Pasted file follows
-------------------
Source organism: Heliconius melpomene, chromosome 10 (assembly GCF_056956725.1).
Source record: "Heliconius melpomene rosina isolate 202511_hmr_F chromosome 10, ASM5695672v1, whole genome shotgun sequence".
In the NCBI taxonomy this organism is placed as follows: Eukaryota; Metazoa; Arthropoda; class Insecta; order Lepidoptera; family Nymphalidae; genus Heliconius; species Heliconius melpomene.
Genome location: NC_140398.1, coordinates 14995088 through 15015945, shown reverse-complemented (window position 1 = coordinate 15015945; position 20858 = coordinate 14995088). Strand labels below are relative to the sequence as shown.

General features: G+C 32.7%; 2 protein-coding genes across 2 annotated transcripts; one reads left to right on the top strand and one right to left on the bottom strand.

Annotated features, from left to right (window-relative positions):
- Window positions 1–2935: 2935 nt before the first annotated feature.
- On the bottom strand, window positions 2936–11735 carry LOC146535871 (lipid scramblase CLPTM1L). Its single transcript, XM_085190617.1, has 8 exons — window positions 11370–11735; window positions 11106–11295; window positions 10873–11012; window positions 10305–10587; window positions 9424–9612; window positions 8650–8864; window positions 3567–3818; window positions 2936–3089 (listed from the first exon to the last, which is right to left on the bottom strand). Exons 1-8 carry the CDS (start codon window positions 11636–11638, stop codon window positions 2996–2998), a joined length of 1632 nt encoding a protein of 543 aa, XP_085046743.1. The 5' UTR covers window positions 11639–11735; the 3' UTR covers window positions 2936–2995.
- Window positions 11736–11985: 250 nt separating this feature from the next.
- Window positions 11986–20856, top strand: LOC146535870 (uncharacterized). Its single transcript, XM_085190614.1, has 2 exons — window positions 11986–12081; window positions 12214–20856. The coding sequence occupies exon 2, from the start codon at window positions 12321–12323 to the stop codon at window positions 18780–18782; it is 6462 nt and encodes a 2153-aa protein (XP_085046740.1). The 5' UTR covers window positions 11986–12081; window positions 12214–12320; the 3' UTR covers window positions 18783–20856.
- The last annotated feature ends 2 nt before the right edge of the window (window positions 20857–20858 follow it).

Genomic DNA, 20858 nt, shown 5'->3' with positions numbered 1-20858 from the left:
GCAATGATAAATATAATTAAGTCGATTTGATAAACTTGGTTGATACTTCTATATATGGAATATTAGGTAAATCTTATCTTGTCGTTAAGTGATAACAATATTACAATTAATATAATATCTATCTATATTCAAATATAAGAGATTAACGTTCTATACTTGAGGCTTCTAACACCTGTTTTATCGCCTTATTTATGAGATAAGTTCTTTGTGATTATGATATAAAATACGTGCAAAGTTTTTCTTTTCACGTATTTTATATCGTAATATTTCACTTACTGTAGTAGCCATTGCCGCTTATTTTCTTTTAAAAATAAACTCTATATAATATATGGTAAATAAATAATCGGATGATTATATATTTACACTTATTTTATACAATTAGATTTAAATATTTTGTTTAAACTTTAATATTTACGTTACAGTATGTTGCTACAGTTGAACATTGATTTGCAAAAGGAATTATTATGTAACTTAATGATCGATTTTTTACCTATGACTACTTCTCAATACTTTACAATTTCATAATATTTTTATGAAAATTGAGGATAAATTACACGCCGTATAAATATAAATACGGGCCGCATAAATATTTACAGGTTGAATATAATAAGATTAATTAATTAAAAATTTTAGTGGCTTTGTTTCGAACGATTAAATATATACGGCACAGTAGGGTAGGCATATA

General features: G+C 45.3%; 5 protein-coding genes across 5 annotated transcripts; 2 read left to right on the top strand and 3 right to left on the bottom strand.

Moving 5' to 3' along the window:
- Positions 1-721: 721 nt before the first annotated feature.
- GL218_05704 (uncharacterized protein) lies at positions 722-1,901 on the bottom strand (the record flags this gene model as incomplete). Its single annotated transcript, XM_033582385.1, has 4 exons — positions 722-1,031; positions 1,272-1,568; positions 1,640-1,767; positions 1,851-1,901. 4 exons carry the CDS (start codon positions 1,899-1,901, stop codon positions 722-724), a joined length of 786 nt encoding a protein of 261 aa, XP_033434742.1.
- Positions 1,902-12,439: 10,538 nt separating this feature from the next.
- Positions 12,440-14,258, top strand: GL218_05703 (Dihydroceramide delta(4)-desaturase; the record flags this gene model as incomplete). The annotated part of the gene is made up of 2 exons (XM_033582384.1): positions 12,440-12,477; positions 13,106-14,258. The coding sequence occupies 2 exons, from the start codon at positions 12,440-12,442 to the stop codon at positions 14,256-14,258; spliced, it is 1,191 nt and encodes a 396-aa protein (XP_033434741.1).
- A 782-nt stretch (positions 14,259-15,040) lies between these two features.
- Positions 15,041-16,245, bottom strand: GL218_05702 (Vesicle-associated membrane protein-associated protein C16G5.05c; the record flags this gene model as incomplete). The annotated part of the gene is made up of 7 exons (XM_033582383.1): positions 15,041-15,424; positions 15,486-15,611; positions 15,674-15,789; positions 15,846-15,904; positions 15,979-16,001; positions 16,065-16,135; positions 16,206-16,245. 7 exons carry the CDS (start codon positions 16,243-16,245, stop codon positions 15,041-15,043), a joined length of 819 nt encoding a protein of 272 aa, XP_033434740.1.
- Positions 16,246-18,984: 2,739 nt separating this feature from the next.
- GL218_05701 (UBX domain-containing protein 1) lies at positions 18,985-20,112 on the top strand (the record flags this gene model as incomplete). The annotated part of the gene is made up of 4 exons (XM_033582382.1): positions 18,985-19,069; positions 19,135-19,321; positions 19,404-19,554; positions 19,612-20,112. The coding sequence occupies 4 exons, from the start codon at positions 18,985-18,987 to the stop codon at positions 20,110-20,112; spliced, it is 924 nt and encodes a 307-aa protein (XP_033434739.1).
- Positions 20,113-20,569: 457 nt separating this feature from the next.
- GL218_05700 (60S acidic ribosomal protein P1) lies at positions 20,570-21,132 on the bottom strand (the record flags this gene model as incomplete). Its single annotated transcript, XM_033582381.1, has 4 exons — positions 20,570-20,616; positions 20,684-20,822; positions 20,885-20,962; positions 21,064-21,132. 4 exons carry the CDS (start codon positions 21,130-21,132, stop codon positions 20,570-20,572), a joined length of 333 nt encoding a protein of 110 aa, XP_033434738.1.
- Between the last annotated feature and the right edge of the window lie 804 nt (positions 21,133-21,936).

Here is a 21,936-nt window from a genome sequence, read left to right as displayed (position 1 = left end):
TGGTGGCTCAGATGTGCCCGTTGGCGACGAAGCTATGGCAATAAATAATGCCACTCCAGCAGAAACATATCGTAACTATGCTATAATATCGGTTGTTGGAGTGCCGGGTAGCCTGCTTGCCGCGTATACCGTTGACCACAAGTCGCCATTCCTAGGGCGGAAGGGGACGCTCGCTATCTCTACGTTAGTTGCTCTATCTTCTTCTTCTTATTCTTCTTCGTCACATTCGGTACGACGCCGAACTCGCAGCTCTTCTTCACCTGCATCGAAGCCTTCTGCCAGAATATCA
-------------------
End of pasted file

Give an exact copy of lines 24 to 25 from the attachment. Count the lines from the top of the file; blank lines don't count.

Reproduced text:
- Positions 20,113-20,569: 457 nt separating this feature from the next.
- GL218_05700 (60S acidic ribosomal protein P1) lies at positions 20,570-21,132 on the bottom strand (the record flags this gene model as incomplete). Its single annotated transcript, XM_033582381.1, has 4 exons — positions 20,570-20,616; positions 20,684-20,822; positions 20,885-20,962; positions 21,064-21,132. 4 exons carry the CDS (start codon positions 21,130-21,132, stop codon positions 20,570-20,572), a joined length of 333 nt encoding a protein of 110 aa, XP_033434738.1.